People really like to throw bombs at “Keynesian” economics because it’s become synonymous with big government and unfettered spending. The really common (and incorrect) understanding of Keynesian economics is that people shouldn’t save and should just consume until they are so fat that the economy is at full employment. The other (slightly less incorrect) version is that the government should help these people get as fat as possible by spending money all the time. As I’ve noted in the past, this is totally wrong and Keynes was much more nuanced than that, but it doesn’t surprise me when I see a layperson misinterpret it. But what I don’t expect is for relatively famous economists to misunderstand it. For instance, here’s Russ Roberts on Twitter:
One of the worst legacies of Keynesianism is the idea that not spending money (saving/investing) is actually bad for the economy. #weird
— Russell Roberts (@EconTalker) September 20, 2017
Keynes was really specific about how he thought the economy worked. Basically, entrepreneurs and businessmen spend money on things that make our lives better (investment spending) and we should hope that consumers demand these goods and services so much that the businessmen feel comfortable hiring all the workers who want to work. And if, for some reason, the economy operates below capacity then the government can tinker with taxes, interest rates and spending to push the capitalists over the top. And if capitalists and consumers get out of control and spend in excess of productive capacity then the government should step on the breaks in a countercyclical fashion so things don’t get out of control. This is Keynesian econ in a nutshell and it’s a very capitalism friendly theory. It’s not socialism at all.
None of that is super controversial. Entrepreneurs are the engine of growth and we should hope they spend and invent and hire, etc. The government’s involvement is a little more controversial, but operating in a countercyclical manner isn’t that crazy in my view. It just kind of makes sense. But one thing we should definitely agree on (and one thing Keynes was 100% right about) was that we need and want businessmen/entrepreneurs to spend.
Anyhow, I feel like it’s pretty important to get this right in the current environment because this is precisely the type of environment that would have worried Keynes. While private investment has averaged 6.8% per year since 1950 the rate of change since 2000 has been just 3.4%.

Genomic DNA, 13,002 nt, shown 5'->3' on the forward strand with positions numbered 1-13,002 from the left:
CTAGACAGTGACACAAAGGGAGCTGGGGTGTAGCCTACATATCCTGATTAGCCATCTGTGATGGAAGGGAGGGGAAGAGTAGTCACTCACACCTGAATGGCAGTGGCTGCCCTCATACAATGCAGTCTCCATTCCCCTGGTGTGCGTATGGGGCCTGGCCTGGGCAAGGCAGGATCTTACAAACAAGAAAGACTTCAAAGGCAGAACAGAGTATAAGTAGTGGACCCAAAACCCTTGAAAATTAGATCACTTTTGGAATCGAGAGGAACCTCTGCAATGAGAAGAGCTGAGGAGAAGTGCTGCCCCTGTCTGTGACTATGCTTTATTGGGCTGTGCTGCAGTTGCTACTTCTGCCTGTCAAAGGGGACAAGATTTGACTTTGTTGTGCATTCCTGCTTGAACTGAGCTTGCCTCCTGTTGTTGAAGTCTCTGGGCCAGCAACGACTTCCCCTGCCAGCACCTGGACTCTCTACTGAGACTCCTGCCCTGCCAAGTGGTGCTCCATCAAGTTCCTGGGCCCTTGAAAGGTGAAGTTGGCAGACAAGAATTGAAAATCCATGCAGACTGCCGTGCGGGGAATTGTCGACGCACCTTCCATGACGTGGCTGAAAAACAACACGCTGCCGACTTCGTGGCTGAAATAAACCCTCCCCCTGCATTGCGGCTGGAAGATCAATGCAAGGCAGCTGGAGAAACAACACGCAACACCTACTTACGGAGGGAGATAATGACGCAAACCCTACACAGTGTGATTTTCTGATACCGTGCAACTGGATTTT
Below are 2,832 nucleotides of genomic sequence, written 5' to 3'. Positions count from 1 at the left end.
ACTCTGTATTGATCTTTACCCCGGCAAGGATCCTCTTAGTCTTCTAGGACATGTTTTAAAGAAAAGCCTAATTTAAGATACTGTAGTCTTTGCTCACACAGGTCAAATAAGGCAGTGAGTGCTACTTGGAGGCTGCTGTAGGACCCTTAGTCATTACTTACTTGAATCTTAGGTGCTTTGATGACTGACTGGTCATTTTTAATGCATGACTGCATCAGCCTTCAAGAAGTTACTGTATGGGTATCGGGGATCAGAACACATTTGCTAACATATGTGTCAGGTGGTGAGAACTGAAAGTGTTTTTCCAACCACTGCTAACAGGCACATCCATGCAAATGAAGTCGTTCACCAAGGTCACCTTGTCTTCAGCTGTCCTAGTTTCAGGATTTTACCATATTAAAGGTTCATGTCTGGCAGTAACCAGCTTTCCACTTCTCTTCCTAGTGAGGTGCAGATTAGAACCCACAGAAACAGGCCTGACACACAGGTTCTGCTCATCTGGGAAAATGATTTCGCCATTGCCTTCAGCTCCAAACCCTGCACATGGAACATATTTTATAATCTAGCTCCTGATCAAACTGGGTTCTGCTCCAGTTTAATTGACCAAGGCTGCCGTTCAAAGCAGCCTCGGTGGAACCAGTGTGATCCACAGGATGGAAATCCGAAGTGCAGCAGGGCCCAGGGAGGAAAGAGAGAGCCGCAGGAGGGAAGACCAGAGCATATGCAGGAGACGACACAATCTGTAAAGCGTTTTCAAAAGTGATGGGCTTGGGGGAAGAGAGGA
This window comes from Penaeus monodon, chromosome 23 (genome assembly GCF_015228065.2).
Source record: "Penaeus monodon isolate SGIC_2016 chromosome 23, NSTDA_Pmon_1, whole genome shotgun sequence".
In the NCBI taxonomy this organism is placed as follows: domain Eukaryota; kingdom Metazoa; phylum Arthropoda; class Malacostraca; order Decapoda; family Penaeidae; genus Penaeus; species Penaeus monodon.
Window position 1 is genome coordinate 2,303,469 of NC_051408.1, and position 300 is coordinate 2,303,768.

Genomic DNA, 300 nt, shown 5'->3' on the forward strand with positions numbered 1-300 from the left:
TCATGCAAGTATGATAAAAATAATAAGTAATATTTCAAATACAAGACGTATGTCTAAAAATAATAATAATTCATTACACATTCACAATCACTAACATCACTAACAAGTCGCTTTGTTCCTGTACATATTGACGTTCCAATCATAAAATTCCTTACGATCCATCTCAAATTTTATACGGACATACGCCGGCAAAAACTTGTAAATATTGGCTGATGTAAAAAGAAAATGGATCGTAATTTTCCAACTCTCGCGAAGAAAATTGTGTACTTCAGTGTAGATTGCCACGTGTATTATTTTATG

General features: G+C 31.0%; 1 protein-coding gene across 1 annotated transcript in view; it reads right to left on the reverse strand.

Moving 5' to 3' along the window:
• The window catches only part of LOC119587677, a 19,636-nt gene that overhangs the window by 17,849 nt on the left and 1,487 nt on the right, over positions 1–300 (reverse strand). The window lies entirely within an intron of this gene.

This is primarily the result of corporations spending far too little. So we see these huge cash piles building up at big firms and not enough of that cash gets piled back into the economy. For whatever reason capitalists just don’t feel very comfortable spending on future production (investing) at a rate they once did. And we’ve seen that the government has an extraordinary amount of flexibility in this environment without causing high inflation. So it makes one wonder – if people understood Keynes a little better could we do something like cut taxes or spend more and bolster private investment in a way that might entice capitalists to invest more? I’ve obviously been making that argument for years, but it seems like the problem isn’t just that government officials misunderstand Keynesian economics, but economists seem to misunderstand it as well. And while Keynes would have perfectly understood this environment it seems like a lot people use his name to scare the world about government insolvency in a world where the insolvency and inflation never arrives and growth underperforms…..And so here we are muddling along.
NB – As much as I wanted to join in on the misinformed bomb throwing at Keynesian economics I just couldn’t bring myself to do it. Maybe next time.
Mr. Roche is the Founder and Chief Investment Officer of Discipline Funds.Discipline Funds is a low fee financial advisory firm with a focus on helping people be more disciplined with their finances.
He is also the author of Pragmatic Capitalism: What Every Investor Needs to Understand About Money and Finance, Understanding the Modern Monetary System and Understanding Modern Portfolio Construction.